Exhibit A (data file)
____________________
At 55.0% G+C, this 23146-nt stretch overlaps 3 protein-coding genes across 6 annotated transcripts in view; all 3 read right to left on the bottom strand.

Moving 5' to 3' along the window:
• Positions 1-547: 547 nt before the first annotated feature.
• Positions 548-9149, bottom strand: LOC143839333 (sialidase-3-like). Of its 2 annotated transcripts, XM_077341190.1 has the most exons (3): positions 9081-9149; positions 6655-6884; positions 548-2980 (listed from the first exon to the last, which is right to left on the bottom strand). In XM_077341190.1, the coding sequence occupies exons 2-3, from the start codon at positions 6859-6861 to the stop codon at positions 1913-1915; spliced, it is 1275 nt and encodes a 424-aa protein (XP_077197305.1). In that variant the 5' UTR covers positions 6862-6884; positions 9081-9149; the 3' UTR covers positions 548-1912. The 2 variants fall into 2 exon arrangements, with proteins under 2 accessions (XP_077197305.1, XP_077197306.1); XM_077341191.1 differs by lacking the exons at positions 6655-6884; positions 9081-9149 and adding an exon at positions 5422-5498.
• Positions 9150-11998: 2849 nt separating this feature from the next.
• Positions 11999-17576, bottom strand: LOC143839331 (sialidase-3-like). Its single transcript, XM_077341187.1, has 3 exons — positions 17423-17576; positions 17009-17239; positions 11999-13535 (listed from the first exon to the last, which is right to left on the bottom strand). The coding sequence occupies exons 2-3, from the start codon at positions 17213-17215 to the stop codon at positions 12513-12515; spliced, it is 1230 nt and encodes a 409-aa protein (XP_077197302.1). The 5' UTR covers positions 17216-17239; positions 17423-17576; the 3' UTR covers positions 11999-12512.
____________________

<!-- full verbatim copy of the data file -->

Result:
At 55.0% G+C, this 23146-nt stretch overlaps 3 protein-coding genes across 6 annotated transcripts in view; all 3 read right to left on the bottom strand.

Moving 5' to 3' along the window:
• Positions 1-547: 547 nt before the first annotated feature.
• Positions 548-9149, bottom strand: LOC143839333 (sialidase-3-like). Of its 2 annotated transcripts, XM_077341190.1 has the most exons (3): positions 9081-9149; positions 6655-6884; positions 548-2980 (listed from the first exon to the last, which is right to left on the bottom strand). In XM_077341190.1, the coding sequence occupies exons 2-3, from the start codon at positions 6859-6861 to the stop codon at positions 1913-1915; spliced, it is 1275 nt and encodes a 424-aa protein (XP_077197305.1). In that variant the 5' UTR covers positions 6862-6884; positions 9081-9149; the 3' UTR covers positions 548-1912. The 2 variants fall into 2 exon arrangements, with proteins under 2 accessions (XP_077197305.1, XP_077197306.1); XM_077341191.1 differs by lacking the exons at positions 6655-6884; positions 9081-9149 and adding an exon at positions 5422-5498.
• Positions 9150-11998: 2849 nt separating this feature from the next.
• Positions 11999-17576, bottom strand: LOC143839331 (sialidase-3-like). Its single transcript, XM_077341187.1, has 3 exons — positions 17423-17576; positions 17009-17239; positions 11999-13535 (listed from the first exon to the last, which is right to left on the bottom strand). The coding sequence occupies exons 2-3, from the start codon at positions 17213-17215 to the stop codon at positions 12513-12515; spliced, it is 1230 nt and encodes a 409-aa protein (XP_077197302.1). The 5' UTR covers positions 17216-17239; positions 17423-17576; the 3' UTR covers positions 11999-12512.